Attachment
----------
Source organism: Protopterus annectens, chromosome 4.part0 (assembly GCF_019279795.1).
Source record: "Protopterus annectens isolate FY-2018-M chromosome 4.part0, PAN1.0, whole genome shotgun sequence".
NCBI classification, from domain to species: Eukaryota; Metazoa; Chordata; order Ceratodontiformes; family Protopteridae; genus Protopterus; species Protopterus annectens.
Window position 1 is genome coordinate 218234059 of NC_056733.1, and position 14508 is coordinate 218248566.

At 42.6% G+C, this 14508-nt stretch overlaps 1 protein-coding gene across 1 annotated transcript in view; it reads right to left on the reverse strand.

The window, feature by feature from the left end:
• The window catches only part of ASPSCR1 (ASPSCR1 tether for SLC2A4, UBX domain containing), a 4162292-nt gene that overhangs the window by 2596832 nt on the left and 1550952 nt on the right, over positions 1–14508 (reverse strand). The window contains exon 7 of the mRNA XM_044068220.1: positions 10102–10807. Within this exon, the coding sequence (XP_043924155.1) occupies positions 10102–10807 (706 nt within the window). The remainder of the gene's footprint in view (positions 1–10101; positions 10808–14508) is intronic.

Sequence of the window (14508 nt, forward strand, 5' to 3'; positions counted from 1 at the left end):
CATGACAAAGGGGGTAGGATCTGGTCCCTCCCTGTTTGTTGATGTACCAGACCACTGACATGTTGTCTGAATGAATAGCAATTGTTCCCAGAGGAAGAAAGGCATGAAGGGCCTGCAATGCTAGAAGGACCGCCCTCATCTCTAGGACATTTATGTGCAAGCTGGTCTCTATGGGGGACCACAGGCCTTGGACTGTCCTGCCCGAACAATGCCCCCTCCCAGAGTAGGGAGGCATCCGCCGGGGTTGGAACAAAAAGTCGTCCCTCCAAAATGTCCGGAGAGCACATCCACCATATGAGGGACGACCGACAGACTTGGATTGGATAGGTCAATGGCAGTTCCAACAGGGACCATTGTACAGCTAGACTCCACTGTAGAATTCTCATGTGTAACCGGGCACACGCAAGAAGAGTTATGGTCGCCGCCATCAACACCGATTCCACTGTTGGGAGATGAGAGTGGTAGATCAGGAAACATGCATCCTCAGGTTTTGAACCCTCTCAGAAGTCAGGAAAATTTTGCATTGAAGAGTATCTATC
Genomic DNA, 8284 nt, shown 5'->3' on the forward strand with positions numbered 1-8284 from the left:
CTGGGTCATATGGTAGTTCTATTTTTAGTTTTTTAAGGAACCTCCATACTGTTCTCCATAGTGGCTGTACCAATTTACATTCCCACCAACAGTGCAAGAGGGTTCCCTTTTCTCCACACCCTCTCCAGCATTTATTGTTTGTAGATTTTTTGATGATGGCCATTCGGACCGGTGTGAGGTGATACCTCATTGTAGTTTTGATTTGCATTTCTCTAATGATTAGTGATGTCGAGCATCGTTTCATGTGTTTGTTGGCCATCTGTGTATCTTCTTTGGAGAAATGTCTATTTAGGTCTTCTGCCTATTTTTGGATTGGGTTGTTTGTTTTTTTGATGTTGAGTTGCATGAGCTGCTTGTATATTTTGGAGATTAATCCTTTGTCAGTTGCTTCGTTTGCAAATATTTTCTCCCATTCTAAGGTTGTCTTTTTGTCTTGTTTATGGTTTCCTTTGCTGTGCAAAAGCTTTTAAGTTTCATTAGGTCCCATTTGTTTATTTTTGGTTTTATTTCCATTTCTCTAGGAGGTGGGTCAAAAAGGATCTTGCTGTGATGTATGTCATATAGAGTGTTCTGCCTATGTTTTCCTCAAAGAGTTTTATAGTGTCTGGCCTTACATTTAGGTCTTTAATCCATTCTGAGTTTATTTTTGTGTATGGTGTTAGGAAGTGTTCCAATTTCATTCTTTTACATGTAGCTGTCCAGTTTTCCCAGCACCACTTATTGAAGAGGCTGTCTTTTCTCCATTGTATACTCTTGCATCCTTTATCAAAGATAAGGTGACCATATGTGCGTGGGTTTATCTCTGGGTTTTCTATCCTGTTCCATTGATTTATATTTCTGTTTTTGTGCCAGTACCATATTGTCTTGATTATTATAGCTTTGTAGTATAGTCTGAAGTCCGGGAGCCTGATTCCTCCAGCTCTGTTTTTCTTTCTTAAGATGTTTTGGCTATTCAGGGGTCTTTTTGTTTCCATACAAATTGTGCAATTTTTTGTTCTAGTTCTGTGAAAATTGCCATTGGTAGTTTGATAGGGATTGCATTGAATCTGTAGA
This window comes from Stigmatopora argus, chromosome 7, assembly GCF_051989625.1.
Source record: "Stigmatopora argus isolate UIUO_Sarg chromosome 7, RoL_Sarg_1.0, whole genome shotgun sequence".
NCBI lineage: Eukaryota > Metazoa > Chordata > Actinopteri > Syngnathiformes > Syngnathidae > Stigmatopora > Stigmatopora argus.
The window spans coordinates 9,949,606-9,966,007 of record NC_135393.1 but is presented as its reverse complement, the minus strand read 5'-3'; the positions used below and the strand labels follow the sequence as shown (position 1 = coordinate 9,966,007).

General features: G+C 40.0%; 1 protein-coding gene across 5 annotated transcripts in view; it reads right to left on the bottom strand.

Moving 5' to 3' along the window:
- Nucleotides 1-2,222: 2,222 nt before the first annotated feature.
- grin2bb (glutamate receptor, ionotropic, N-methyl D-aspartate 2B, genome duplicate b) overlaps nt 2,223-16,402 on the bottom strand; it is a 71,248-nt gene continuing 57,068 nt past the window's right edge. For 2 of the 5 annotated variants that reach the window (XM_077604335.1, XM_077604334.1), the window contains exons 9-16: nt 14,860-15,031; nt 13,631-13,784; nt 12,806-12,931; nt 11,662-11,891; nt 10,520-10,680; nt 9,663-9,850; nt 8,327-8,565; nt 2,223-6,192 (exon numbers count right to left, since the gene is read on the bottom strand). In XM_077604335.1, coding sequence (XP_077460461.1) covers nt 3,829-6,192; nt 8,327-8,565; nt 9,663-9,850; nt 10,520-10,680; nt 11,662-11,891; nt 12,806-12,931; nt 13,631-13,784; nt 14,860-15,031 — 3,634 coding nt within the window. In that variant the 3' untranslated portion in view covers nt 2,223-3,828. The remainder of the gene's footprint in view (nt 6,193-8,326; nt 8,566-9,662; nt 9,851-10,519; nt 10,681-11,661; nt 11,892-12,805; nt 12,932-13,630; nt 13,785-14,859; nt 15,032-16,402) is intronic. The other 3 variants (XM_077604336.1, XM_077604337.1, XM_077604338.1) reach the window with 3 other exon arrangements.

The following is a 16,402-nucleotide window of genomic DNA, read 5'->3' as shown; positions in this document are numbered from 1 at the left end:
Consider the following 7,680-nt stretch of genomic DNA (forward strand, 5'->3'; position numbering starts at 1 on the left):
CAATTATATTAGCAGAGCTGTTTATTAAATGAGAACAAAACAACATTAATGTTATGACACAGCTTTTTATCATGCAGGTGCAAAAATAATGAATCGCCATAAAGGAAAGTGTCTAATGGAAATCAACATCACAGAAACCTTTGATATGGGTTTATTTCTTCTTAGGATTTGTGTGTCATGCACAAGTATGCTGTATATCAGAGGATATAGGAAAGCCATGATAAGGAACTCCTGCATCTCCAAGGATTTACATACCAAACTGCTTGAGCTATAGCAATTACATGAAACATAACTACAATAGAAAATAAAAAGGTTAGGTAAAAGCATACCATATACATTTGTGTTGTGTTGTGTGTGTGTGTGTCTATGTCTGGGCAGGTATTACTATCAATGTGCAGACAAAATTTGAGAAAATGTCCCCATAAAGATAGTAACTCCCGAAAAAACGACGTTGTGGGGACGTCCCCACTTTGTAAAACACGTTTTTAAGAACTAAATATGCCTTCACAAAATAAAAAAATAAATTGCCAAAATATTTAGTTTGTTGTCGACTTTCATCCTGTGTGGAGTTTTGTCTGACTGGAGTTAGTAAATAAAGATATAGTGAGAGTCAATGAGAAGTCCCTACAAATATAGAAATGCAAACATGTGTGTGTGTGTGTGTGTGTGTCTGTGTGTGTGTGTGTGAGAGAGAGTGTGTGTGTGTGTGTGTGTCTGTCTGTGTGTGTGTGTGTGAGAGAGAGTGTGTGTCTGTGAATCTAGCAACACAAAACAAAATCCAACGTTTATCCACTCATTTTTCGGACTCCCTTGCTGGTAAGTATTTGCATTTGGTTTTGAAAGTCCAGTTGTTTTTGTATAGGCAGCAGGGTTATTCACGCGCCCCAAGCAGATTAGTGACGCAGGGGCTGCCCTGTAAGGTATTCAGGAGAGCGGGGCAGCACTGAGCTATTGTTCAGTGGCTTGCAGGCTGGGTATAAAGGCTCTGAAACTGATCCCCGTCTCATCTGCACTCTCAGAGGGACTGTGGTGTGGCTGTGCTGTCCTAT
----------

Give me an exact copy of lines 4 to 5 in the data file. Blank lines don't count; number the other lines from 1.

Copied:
Window position 1 is genome coordinate 218234059 of NC_056733.1, and position 14508 is coordinate 218248566.

At 42.6% G+C, this 14508-nt stretch overlaps 1 protein-coding gene across 1 annotated transcript in view; it reads right to left on the reverse strand.